By starting the dam it opened up many new jobs which were needed. This was still not enough jobs to give all the people in the US. In 1932 Hoover had to go up for reelection. He was running against Franklin Delano Roosevelt. It was a close election but Hoover didn’t make it. The reason for this is because a lot of people hated him for the depression. About eight days after Hoovers loss. Hoover went back to the dam site that he did so much to make true. From there on there was a lot of argument over the name of the dam site. In 1933, the Secretary of the Interior Harold Ickes changed the name of the dam. He returned it back to the Boulder dam. Harold Ickes was appointed the new Secretary of the Interior by Roosevelt. He replaced Hoovers last Secretary Ray Wilbur. When Ickes was appointed the new Secretary, the Six Companies became nervous. The Six companies was united to form one great company. A lot of different companies were weary of the five million dollar performance bond that the government was demanding by the winners of the bid. To see if they were stable enough to finish the dam. This was a huge financial risk for any of the construction companies. There were many ideas in forming companies to build the dam. But to Harry Morrison of the Morrison Knudsen construction firm of Boise, Idaho had a different idea. He wanted to form one company out of many different companies to create one large company. Morrison had a good working relationship with the Utah Construction. They decided that they should also help in the construction of the dam. Added to that was Charlie Shea, he was a builder of tunnels and sewers who had a bad reputation for bragging. To him this would be the perfect bragging right. Shea stated “I wouldn’t go near the banks unless I owed them at least half a million dollars–that way you get respect.” Half a million is all that he put forth to the performance bond. Shea had the right connections to further the project. He then brought along the Pacific Bridge Company and Felix Kahn of the San Francisco firm. Then came along Harry Kaiser, a young road builder from Oakland, California. Also with him came his partner Warren A. Bachtel a San Francisco Contractor who had his eyes on this project. To make the dam look more modern looking they appointed Gordon Kaufmann a southern Californian Architect of English descent. Kaufmann set out to create “a visual scheme that would complement rather than clash with the engineer’s design.” Kaufmann transformed the dam’s concrete surfaces into a modern art deco look. He also went for a monolithic appearance by keeping it from clattering. He also redesigned the powerhouse. He added shiny horizontal aluminum fins for windows. He also made the dams spillways flow freely. From the outside he made the Dam take on a space age look to this great structure. He and his recruit designed the two thirty two foot tall winged figures. His designs gave the dam a great look, and these people are the ones that made up the Six Companies.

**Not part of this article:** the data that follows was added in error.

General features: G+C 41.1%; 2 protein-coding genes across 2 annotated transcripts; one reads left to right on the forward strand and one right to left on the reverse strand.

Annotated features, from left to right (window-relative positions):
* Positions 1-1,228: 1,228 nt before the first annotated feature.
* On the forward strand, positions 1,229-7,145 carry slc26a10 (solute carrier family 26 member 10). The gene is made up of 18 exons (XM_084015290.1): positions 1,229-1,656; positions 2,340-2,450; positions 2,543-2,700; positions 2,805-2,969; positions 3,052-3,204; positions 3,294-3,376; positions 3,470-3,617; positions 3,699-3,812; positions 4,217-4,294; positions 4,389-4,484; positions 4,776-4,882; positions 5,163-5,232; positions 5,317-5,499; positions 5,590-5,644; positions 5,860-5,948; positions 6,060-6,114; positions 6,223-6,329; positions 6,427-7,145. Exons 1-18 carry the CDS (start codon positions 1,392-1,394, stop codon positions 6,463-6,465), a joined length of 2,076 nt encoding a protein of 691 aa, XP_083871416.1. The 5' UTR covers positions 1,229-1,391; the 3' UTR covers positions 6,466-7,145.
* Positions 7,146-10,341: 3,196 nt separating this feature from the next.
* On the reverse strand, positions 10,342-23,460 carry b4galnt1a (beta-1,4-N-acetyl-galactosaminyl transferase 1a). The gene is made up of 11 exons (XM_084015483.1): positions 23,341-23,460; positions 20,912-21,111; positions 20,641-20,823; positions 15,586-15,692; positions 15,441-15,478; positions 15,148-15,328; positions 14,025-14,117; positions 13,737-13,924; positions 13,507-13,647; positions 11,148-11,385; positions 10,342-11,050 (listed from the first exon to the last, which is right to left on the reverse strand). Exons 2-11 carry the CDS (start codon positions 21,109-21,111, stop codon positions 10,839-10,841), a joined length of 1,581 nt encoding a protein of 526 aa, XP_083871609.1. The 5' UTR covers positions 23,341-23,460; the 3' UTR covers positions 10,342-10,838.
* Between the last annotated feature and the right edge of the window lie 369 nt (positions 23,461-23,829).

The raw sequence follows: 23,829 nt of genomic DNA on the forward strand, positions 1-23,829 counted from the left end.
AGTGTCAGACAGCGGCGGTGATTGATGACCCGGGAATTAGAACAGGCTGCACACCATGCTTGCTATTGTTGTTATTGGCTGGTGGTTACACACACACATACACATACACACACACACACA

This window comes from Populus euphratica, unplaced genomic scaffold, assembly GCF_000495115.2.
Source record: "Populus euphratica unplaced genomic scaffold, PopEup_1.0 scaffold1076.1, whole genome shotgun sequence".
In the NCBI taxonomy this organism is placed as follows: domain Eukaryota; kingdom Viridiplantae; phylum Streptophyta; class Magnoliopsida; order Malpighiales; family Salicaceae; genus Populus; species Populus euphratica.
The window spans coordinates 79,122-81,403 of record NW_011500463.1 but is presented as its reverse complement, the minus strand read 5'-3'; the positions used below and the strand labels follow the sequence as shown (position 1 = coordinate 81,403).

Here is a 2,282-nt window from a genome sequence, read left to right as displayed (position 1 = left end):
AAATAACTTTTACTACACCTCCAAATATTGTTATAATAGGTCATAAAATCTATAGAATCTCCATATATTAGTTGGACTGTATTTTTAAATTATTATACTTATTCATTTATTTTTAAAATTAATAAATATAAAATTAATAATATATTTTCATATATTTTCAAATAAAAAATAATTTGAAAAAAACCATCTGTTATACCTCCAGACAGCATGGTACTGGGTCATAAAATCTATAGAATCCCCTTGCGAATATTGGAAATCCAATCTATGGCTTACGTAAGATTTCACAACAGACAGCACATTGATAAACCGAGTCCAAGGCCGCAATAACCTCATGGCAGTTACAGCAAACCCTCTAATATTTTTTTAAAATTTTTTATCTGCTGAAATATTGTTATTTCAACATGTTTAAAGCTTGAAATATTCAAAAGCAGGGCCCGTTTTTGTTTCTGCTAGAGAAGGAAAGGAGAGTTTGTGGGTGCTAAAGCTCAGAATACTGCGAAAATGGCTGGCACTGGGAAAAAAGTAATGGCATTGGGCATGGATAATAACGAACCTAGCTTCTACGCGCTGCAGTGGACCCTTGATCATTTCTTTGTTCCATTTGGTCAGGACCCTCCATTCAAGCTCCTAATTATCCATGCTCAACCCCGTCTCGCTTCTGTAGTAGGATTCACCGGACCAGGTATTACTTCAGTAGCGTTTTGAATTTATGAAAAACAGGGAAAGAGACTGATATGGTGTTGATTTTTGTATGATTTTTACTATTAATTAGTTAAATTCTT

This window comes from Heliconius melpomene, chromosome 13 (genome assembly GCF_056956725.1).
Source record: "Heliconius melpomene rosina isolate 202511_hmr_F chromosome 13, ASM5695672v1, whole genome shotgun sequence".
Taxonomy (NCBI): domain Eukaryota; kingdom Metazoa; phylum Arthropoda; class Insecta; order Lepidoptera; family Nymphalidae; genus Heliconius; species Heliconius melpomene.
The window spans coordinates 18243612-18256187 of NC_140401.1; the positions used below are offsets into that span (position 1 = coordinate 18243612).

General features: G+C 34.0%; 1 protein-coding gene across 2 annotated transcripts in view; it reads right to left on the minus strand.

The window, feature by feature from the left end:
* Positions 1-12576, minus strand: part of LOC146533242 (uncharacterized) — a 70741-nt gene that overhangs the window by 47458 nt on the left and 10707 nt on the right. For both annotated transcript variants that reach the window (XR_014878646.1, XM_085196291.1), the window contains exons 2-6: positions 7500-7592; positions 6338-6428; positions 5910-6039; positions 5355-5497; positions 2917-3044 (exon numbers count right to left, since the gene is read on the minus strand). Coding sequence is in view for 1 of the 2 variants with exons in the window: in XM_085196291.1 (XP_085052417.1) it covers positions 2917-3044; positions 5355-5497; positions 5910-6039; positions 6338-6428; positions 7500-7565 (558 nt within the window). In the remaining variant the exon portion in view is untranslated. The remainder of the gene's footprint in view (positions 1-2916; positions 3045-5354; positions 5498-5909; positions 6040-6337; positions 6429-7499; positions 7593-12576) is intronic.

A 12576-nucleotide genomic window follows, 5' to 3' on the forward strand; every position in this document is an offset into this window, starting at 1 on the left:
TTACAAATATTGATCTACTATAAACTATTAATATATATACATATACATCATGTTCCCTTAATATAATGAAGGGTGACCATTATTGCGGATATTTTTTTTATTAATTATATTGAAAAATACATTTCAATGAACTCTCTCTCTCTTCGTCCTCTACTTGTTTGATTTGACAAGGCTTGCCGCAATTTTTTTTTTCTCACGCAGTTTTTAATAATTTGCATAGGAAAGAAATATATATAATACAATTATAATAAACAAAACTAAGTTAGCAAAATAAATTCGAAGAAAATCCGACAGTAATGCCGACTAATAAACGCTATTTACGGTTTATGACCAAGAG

Once they all were put into place, and the five million dollar bond was paid for, all there interest turned in to wining the bid. They heard from Washington that they were not going to give the bid out to a private firm to fill their pockets full of money. The six companies had averaged the dam price out to the very last dime. The bid Crowe gave to service was $48,890,995. This number fell short of the Reclamation Service’s bid. This was low enough to win the bid. Frank Crowe had a saying “Never my belly to a desk.” Crowe stated ” I was wild to build this dam.” He later recalled. “I had spent my life in the river bottoms, and this meant a wonderful climax– the biggest dam ever built by anyone, anywhere.” Author and engineer Donlad Wolf Describes him as “a commander, a field commander. Everybody knew he was good…